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The Darknet and the Future of Content Distribution
Peter Biddle, Paul England, Marcus Peinado, and Bryan Willman
Microsoft Corporation1
Abstract
We investigate the darknet – a collection of networks and technologies used to share digital content. The darknet is not a separate physical network but an application and protocol layer riding on existing networks. Examples of darknets are peer-to-peer file sharing, CD and DVD copying, and key or password sharing on email and newsgroups. The last few years have seen vast increases in the darknet’s aggregate bandwidth, reliability, usability, size of shared library, and availability of search engines. In this paper we categorize and analyze existing and future darknets, from both the technical and legal perspectives. We speculate that there will be short-term impediments to the effectiveness of the darknet as a distribution mechanism, but ultimately the darknet-genie will not be put back into the bottle. In view of this hypothesis, we examine the relevance of content protection and content distribution architectures.

1 Introduction


People have always copied things. In the past, most items of value were physical objects. Patent law and economies of scale meant that small scale copying of physical objects was usually uneconomic, and large-scale copying (if it infringed) was stoppable using policemen and courts. Today, things of value are increasingly less tangible: often they are just bits and bytes or can be accurately represented as bits and bytes. The widespread deployment of packet-switched networks and the huge advances in computers and codec-technologies has made it feasible (and indeed attractive) to deliver such digital works over the Internet. This presents great opportunities and great challenges. The opportunity is low-cost delivery of personalized, desirable high-quality content. The challenge is that such content can be distributed illegally. Copyright law governs the legality of copying and distribution of such valuable data, but copyright protection is increasingly strained in a world of programmable computers and high-speed networks.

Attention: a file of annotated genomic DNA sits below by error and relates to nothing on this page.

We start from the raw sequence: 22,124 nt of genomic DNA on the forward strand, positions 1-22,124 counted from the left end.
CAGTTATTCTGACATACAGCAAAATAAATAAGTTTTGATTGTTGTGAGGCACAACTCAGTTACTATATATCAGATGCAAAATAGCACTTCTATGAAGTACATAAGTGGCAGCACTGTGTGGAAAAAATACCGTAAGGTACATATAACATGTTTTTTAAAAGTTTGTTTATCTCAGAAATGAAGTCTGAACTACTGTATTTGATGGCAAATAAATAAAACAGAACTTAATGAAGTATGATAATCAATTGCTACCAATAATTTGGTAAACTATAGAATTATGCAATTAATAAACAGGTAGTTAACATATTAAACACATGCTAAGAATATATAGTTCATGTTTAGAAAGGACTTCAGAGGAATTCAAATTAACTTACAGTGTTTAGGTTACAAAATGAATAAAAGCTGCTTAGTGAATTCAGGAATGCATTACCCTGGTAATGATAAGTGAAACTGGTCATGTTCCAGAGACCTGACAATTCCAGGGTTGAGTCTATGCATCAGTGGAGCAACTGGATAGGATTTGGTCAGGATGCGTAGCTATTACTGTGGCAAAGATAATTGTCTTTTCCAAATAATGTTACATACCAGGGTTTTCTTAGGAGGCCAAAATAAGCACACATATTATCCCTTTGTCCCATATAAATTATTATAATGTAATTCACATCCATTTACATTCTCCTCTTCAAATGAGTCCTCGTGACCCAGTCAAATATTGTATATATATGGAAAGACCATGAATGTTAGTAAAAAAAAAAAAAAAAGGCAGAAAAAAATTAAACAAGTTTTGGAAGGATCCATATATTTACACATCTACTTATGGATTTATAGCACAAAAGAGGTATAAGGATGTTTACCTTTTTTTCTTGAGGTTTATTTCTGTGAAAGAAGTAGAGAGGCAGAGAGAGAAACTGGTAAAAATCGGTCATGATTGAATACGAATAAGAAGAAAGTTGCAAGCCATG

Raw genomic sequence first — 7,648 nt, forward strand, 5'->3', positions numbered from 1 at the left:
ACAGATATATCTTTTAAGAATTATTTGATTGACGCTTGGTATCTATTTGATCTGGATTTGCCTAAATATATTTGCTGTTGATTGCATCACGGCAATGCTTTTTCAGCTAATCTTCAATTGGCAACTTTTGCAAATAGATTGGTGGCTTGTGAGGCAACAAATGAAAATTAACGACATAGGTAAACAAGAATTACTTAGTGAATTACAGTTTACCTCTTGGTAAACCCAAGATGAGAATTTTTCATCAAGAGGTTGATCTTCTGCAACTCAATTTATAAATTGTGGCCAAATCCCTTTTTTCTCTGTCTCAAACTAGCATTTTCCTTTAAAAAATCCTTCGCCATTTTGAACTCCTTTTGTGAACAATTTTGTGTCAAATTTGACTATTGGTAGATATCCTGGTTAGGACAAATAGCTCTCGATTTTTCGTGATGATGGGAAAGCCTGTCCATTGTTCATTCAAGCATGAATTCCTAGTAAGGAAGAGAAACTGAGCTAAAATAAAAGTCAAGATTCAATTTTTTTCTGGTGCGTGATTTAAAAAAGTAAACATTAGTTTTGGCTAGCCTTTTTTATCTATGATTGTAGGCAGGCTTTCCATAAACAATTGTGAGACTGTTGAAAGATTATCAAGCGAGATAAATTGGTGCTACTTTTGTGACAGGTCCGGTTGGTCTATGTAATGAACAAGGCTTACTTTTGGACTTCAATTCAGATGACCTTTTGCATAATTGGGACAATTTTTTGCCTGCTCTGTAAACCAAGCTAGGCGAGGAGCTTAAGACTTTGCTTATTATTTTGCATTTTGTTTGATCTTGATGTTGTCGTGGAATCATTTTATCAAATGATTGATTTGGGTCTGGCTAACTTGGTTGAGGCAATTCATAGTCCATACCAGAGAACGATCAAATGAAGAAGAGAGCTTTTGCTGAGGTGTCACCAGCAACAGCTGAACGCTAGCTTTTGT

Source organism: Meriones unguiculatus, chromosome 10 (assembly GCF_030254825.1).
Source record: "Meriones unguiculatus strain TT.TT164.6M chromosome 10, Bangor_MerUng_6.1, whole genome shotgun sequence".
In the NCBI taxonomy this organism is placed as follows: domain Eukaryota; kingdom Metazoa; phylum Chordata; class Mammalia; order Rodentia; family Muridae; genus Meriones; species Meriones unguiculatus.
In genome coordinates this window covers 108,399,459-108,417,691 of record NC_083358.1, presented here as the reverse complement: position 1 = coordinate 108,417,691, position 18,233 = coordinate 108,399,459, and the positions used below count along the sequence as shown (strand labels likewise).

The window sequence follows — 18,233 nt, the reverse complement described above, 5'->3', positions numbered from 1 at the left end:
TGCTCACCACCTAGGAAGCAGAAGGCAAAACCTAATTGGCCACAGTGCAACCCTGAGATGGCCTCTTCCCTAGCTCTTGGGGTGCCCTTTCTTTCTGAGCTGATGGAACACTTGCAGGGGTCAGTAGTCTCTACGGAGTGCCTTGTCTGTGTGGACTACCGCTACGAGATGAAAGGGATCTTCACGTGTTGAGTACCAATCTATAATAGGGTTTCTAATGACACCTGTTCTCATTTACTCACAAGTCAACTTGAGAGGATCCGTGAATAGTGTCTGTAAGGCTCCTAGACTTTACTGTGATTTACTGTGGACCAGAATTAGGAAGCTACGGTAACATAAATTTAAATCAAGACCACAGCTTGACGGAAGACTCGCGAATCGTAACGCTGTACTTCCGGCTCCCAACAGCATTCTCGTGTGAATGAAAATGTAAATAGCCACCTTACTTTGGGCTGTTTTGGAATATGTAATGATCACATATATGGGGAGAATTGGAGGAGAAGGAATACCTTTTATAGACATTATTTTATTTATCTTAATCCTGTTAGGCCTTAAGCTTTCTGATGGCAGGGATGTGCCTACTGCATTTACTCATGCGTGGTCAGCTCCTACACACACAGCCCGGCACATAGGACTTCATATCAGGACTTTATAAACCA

For example, consider the staggering burst of creativity by authors of computer programs that are designed to share audio files. This was first popularized by Napster, but today several popular applications and services offer similar capabilities. CD-writers have become mainstream, and DVD-writers may well follow suit. Hence, even in the absence of network connectivity, the opportunity for low-cost, large-scale file sharing exists.

1.1 The Darknet


Throughout this paper, we will call the shared items (e.g. software programs, songs, movies, books, etc.) objects. The persons who copy objects will be called users of the darknet, and the computers used to share objects will be called hosts.

The idea of the darknet is based upon three assumptions:

  1. Any widely distributed object will be available to a fraction of users in a form that permits copying.

  2. Users will copy objects if it is possible and interesting to do so.

  3. Users are connected by high-bandwidth channels.


The darknet is the distribution network that emerges from the injection of objects according to assumption 1 and the distribution of those objects according to assumptions 2 and 3.

One implication of the first assumption is that any content protection system will leak popular or interesting content into the darknet, because some fraction of users--possibly experts–will overcome any copy prevention mechanism or because the object will enter the darknet before copy protection occurs.